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Tom Dickson blends totally random things, while English chef Fergus Henderson "pigs out" from nose to tail and playwright Eduardo Machado hungers for Cuba's culinary traditions. Chris Kimball finds America's lost recipes and author Patty Pinner lovingly bakes sweety pies. Jenny Rask has plastics-free alternatives for kids and adults alike, Sarah Jo Marks curates a plush dinner menu and chef Eric Gower cooks up garlic confit.

One Good Dish

David Tanis

Guest Interview The Market Report 7 MIN


Farmer Armando Garcia of De Luz, in northern San Diego County, escaped fire damage from the Rice Fire last week. He, his wife and infant daughter evacuated. The fire came within one mile of his farm and house.

Laura Avery also talked with Troy Regier of Regier Farms near Fresno, whose Satsuma Mandarin tangerines are in season now. They are sweet, easy to peel and delicious. Great for kids.


Alex Weiser of Weiser Farms is featuring Purple Hull Pink-Eye Southern Peas. They are like black-eyed peas, but their eyes are pink. These fresh, dried beans can be easily shelled by placing them in a pillow case and beating them with a stick. The peas or beans will fall to the bottom of the sack.

Visit the Westwood Farmers' Market on Thursdays. They've relocated to the Vet's Garden area of the Veterans' Administration in Westwood and are noticing a real drop in business. The market setting is really gorgeous, amongst trees and lots of free parking. In addition to organic produce you can see wild birds that were rescued from smugglers. There are also plants for sale, with all proceeds going to Veterans' programs. If you work in the area it's a great way to stock up on fresh produce for the week.

Westwood Farmers' Market
Thursdays, noon-6pm
Vets' Garden at the VA
Sepulveda Blvd and Constitution Ave
Free parking

Music break: Music to Drive By by Alan Moorhouse

Guest Interview Will It Blend? 7 MIN


It all began with product testing, the Total Blender and a wood 2x2. Throw in a video recorder and the rest is YouTube history. Blendtec CEO and founder Tom Dickson hosts the popular Will It Blend? video series. He's blended everything from Bic lighters to a can of Easy Cheese, and even an iPhone.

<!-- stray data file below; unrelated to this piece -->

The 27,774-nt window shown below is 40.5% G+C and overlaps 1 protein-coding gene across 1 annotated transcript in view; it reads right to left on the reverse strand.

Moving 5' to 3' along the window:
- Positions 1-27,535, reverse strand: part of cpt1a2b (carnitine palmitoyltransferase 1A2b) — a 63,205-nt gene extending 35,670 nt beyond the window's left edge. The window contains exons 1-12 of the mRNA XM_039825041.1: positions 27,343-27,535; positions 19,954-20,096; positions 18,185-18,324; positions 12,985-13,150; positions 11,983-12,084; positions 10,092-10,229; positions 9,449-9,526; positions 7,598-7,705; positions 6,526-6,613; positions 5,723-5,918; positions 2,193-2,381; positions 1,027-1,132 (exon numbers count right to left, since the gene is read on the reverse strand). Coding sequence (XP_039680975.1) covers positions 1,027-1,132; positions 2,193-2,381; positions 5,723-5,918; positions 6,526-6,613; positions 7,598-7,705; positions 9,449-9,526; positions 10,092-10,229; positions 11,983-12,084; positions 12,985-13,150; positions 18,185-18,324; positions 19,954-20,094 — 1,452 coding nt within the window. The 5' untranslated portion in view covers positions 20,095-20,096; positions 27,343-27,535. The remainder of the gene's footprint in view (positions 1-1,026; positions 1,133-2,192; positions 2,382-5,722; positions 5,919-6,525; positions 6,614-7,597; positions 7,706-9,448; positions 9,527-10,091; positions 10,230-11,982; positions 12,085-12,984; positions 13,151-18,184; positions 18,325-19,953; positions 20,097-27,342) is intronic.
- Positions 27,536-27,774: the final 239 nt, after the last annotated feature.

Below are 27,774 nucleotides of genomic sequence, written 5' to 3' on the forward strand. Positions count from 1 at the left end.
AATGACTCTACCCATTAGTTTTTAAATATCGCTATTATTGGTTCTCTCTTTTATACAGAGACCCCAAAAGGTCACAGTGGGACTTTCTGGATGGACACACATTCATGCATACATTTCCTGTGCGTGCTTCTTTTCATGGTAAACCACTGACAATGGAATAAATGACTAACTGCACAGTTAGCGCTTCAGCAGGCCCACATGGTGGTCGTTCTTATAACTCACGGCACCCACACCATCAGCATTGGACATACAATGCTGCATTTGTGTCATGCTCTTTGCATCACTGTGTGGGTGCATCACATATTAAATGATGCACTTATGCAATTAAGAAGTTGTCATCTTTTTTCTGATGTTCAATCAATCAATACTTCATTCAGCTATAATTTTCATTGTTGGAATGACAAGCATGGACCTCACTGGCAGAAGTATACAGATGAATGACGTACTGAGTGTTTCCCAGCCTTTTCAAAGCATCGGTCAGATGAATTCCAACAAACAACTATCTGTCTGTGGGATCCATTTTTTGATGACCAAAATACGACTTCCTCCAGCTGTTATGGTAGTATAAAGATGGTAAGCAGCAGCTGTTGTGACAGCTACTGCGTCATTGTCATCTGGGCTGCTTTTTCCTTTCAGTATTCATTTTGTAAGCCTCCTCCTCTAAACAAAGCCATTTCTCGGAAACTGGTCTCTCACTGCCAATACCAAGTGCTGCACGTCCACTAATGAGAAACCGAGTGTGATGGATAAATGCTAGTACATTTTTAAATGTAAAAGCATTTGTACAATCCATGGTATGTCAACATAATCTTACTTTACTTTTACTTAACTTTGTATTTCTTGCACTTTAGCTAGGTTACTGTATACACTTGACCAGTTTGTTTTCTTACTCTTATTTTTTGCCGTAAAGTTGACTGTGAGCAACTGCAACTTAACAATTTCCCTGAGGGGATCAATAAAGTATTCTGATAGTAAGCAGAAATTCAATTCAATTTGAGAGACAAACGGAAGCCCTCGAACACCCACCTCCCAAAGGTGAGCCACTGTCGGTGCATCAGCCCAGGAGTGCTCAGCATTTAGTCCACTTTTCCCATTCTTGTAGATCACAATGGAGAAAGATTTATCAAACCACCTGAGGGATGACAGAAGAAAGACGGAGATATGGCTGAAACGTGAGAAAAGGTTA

Music break: Road Runnah by The Road Runners

Guest Interview Pig Ears and Trotters 7 MIN


Fergus Henderson, chef at St. John restaurant, turns bones, gelatins and pig parts into high-end cuisine. In Beyond Nose to Tail, his sequel to Nose to Tail Eating, he shares more delectable dishes for fearless cooks. His first commercial product, Unctuous Potential, is a jelly made of pigs' trotters (pigs' feet), chicken stock and other savory ingredients. No porcine parts go to waste!

Music break: Summer Love-In by West One UK Library

Guest Interview Tastes Like Cuba 7 MIN


Many land-owning Cubans fled the country after the 1959 Cuban Revolution. As one of the first Cuban exiles in Southern California in the early '60s, playwright Eduardo Machado longed for his homeland's culinary traditions, especially Cuban coffee. In Tastes Like Cuba, Machado recounts his connection to country and family through food.

Music break: Man of Mystery by Shadows

Guest Interview America's Best Lost Recipes 7 MIN


Chris Kimball, founder and editor of Cook's Illustrated and host of PBS' America's Test Kitchen, finds over 150 unforgettable heirloom recipes in America's Best Lost Recipes. In a nationwide contest, people submitted over 2,800 recipe entries that told a narrative, chronicled an immigrant family and served as a connection to another cook of long ago. The result is 300 classic American recipes inspired by convenience, great names or family recipes.

Naked Ladies with Their Legs Crossed (Spiced Crullers)
(Courtesy of the Editors of Cook's Country Magazine, America’s Best Lost Recipes)
Makes 24

1 russet potato, peeled and cut into 1-inch chunks
1 large egg
2 Tablespoons milk
1¼ cups sugar
½ tsp vanilla extract
1½ cups all-purpose flour
1½ tsp baking powder
½ tsp salt
½ tsp ground cinnamon
1/8 tsp ground nutmeg
2 quarts vegetable oil